La destruction, la violence, la menace font de 3rd Degree une étude sur la fragilité et la vulnérabilité de la femme menacée autant que du film qui avait déjà été abordée mais de manière plus formelle dans Analytical Studies 2 et 4.
Epileptic Seizure, and also 3rd Degree, exposed Sharits’s personal history. Epilepsy was always something Sharits dreaded, and above all the fear of the being/being epileptic, or the fear of the Being? Destruction, violence and threat make 3rd Degree a study of the fragility and the vulnerability of the threatened woman as much as of film; the theme had already been broached, but in a more formal manner, in Analytical Studies 2 and 4.
From 1982, Sharits’s film output began to diminish after an assault in which he wa shot in a bar. He returned more ferociously to painting and exhibited more often. His paintings’ subjects became more openly autobiographical and revived certain motifs found in his films: the firearm in Ray Gun Virus is found in several paintings, of which Infected Pistol (illustration) is an example. His working of pictorial matter was more affirmed, paint was directly emptied from a tube onto the canvas, or by means of a pastry bag, the themes refer back to moments of destruction, infection, etc., (illustration). Networks of lines creating superimposed figures (illustration) call to mind certain cinematographic effects in which a delay, a lapse between seeing and perceiving is created. At this point, painting represented a new terrain for experimentation that film could no longer provide. Nonetheless, new directions were explored in film, among which the diary film dimension was fully assumed in Brancusi’s Sculpture Ensemble at Tirgu Jiu. This dimension would be extended further in Figment, whose form closely resembles a chronical in episodes (serial), which enabled Sharits to discover new sound designs. Cette question de nouveaux rapport sonore trouve son illustration dans le projet sur la mazurka de Chopin. This question of new sound relationships is illustrated by the project about Chopin’s mazurka. During a trip to Poland, Sharits discovered this composition and decided to launch into a new project, doing tests by filming to the music’s rhythms. A few weeks later he sent the score (to Robakowsky in Poland, where?), highlighted with color (illustrations), which would serve as the guiding line for the film’s production. Exhibiting installations required maintenance that Sharits would often have to oversee, making exhibition a draining task, a supplementary constraint that became onerous. The precariousness of his living situation led Paul Sharits to explore less costly mediums: video and performances, thereby reconnecting with the Fluxus spirit.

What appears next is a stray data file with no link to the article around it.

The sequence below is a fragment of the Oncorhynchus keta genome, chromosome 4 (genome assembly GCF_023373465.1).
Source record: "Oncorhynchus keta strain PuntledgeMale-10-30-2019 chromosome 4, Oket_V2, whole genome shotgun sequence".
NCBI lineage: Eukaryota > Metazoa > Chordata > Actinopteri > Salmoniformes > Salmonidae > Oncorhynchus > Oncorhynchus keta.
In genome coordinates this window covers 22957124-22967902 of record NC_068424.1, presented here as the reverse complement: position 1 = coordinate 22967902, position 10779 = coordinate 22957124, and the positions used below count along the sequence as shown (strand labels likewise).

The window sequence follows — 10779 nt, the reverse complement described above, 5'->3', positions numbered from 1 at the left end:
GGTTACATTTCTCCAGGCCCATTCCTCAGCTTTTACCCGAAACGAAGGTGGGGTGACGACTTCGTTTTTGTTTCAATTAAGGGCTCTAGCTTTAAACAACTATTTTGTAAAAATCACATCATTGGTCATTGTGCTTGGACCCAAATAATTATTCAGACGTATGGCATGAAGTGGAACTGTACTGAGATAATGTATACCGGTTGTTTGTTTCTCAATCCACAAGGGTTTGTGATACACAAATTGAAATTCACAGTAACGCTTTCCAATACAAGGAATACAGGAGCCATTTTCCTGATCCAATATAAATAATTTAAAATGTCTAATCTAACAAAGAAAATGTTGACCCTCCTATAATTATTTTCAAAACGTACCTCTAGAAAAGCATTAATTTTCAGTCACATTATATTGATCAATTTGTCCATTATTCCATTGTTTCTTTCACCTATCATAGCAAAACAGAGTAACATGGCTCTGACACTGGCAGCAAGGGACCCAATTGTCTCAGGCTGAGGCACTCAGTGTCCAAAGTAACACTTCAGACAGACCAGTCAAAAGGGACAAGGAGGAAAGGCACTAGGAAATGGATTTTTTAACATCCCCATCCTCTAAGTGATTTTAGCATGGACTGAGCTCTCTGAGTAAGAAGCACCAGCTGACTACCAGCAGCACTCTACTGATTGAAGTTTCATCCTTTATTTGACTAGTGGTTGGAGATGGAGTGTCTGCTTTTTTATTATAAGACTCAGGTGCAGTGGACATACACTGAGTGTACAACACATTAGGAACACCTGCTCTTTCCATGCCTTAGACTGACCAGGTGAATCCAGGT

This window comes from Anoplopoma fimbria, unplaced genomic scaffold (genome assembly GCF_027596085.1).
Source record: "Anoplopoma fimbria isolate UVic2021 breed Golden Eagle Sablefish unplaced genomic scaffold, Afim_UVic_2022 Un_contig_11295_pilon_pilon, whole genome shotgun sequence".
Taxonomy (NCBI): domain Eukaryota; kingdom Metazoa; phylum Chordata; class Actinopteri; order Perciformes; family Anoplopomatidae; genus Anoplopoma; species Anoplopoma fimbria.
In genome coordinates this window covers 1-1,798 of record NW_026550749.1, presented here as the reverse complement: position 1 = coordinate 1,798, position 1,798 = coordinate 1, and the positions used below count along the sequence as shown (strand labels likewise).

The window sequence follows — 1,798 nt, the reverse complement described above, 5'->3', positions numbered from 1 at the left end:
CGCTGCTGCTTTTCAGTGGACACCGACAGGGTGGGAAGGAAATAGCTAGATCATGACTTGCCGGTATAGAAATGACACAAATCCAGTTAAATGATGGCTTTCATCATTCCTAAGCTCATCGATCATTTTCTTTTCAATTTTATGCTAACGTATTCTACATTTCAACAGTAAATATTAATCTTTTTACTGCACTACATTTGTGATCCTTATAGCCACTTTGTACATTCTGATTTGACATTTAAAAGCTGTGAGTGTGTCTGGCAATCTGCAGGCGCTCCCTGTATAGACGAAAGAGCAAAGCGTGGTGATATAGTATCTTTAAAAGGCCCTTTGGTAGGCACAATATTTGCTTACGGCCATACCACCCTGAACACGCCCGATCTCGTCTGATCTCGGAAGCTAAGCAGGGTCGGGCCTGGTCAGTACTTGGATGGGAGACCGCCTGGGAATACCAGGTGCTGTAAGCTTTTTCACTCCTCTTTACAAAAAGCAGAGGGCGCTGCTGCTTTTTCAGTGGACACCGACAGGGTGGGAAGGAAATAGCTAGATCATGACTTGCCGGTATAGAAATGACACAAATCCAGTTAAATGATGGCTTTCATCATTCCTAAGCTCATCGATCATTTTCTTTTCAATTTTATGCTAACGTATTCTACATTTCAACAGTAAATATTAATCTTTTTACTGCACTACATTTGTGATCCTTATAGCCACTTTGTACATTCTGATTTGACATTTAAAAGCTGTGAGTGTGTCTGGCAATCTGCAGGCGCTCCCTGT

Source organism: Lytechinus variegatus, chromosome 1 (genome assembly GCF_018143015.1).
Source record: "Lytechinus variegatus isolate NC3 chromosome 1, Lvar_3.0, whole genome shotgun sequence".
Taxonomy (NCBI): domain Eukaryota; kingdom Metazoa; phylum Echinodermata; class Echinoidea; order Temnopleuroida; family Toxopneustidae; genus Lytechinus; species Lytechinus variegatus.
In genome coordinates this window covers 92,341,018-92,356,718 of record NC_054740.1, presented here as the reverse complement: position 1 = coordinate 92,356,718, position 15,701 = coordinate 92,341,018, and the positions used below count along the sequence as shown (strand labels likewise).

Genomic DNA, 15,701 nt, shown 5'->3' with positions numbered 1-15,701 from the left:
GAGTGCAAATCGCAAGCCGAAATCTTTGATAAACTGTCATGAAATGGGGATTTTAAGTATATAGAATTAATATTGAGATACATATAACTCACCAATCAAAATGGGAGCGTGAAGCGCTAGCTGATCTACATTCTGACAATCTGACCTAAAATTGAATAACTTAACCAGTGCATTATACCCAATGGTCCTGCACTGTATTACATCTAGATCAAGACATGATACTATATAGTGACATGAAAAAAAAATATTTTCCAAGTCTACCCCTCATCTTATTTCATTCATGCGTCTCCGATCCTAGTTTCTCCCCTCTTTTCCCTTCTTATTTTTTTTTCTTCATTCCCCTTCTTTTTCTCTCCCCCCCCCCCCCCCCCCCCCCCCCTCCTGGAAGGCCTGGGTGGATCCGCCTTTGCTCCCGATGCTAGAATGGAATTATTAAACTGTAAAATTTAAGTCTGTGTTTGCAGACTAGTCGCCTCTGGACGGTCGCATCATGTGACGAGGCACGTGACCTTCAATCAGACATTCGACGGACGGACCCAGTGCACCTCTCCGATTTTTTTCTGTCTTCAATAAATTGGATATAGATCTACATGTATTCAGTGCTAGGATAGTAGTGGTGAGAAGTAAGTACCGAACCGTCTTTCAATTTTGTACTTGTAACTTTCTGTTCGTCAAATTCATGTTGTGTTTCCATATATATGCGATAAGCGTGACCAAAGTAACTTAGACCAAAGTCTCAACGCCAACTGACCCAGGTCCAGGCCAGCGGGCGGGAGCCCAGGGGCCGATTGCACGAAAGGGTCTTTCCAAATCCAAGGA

The moment has now come to consider his work in its entirety, of which this exhibition and this catalog mark the necessary beginnings.
 “During 1958, when I began making 8mm film studies of a psychodramatic nature.” See “I Feel Free” in this catalog.
 Stan Brakage also studied at the same university a few years earlier.
 “Hearing: Seeing,” 1975, published in Film Culture #65-66 (Winter, 1978).
 Wrapped Vespa, 1963-64.